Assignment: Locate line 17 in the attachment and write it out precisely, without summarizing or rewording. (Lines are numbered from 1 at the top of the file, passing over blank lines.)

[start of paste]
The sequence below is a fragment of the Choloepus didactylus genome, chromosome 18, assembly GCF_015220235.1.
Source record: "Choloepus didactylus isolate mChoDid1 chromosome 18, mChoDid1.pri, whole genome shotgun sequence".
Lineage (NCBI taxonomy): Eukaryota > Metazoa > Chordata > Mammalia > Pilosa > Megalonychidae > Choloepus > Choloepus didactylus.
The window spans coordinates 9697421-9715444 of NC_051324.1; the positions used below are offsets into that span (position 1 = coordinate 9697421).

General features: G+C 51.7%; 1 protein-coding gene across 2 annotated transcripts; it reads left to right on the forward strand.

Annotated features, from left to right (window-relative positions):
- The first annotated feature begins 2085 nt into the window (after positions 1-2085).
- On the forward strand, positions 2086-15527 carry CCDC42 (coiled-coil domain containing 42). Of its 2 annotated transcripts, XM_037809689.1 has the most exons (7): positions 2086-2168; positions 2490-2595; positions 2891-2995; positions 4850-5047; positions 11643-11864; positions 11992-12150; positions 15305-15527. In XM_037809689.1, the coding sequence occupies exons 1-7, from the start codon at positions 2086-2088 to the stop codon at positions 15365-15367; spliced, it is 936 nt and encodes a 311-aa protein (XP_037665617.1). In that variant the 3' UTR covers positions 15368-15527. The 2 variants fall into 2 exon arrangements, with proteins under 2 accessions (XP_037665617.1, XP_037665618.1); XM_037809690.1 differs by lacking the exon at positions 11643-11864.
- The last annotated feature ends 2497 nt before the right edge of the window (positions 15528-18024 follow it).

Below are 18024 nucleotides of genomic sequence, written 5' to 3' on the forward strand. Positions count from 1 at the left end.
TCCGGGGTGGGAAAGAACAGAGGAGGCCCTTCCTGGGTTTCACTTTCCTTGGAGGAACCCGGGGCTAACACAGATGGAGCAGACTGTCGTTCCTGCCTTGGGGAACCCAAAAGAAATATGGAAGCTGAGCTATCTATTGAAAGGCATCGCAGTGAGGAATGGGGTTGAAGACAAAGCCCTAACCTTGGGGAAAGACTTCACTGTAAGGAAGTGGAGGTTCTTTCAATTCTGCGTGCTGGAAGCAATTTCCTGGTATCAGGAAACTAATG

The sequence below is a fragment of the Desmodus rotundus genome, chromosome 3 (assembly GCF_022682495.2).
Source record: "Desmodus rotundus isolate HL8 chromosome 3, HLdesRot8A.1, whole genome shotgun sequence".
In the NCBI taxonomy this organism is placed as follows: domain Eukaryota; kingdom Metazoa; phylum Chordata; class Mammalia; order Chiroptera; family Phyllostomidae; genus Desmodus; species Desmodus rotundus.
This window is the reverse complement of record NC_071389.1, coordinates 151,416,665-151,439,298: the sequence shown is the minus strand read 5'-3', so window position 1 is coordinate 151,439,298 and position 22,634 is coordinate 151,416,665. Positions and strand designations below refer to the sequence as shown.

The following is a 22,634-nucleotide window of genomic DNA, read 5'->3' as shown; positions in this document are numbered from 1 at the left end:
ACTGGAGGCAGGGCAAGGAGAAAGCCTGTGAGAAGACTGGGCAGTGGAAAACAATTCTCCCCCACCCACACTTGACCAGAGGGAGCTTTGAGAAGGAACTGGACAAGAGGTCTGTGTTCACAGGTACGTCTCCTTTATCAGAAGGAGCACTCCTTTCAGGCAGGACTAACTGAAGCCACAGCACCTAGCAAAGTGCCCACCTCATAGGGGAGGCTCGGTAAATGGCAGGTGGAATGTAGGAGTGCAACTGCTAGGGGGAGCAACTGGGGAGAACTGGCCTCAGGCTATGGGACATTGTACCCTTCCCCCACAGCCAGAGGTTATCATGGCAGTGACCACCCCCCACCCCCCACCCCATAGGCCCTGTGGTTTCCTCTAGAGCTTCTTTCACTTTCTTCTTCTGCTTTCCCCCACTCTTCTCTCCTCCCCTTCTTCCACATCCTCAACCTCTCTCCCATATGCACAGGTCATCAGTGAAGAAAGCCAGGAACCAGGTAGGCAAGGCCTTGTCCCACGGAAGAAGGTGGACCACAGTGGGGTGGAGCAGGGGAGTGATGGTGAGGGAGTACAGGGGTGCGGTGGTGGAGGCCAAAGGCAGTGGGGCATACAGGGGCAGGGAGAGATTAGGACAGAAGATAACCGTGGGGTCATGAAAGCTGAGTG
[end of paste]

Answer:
ACTGGAGGCAGGGCAAGGAGAAAGCCTGTGAGAAGACTGGGCAGTGGAAAACAATTCTCCCCCACCCACACTTGACCAGAGGGAGCTTTGAGAAGGAACTGGACAAGAGGTCTGTGTTCACAGGTACGTCTCCTTTATCAGAAGGAGCACTCCTTTCAGGCAGGACTAACTGAAGCCACAGCACCTAGCAAAGTGCCCACCTCATAGGGGAGGCTCGGTAAATGGCAGGTGGAATGTAGGAGTGCAACTGCTAGGGGGAGCAACTGGGGAGAACTGGCCTCAGGCTATGGGACATTGTACCCTTCCCCCACAGCCAGAGGTTATCATGGCAGTGACCACCCCCCACCCCCCACCCCATAGGCCCTGTGGTTTCCTCTAGAGCTTCTTTCACTTTCTTCTTCTGCTTTCCCCCACTCTTCTCTCCTCCCCTTCTTCCACATCCTCAACCTCTCTCCCATATGCACAGGTCATCAGTGAAGAAAGCCAGGAACCAGGTAGGCAAGGCCTTGTCCCACGGAAGAAGGTGGACCACAGTGGGGTGGAGCAGGGGAGTGATGGTGAGGGAGTACAGGGGTGCGGTGGTGGAGGCCAAAGGCAGTGGGGCATACAGGGGCAGGGAGAGATTAGGACAGAAGATAACCGTGGGGTCATGAAAGCTGAGTG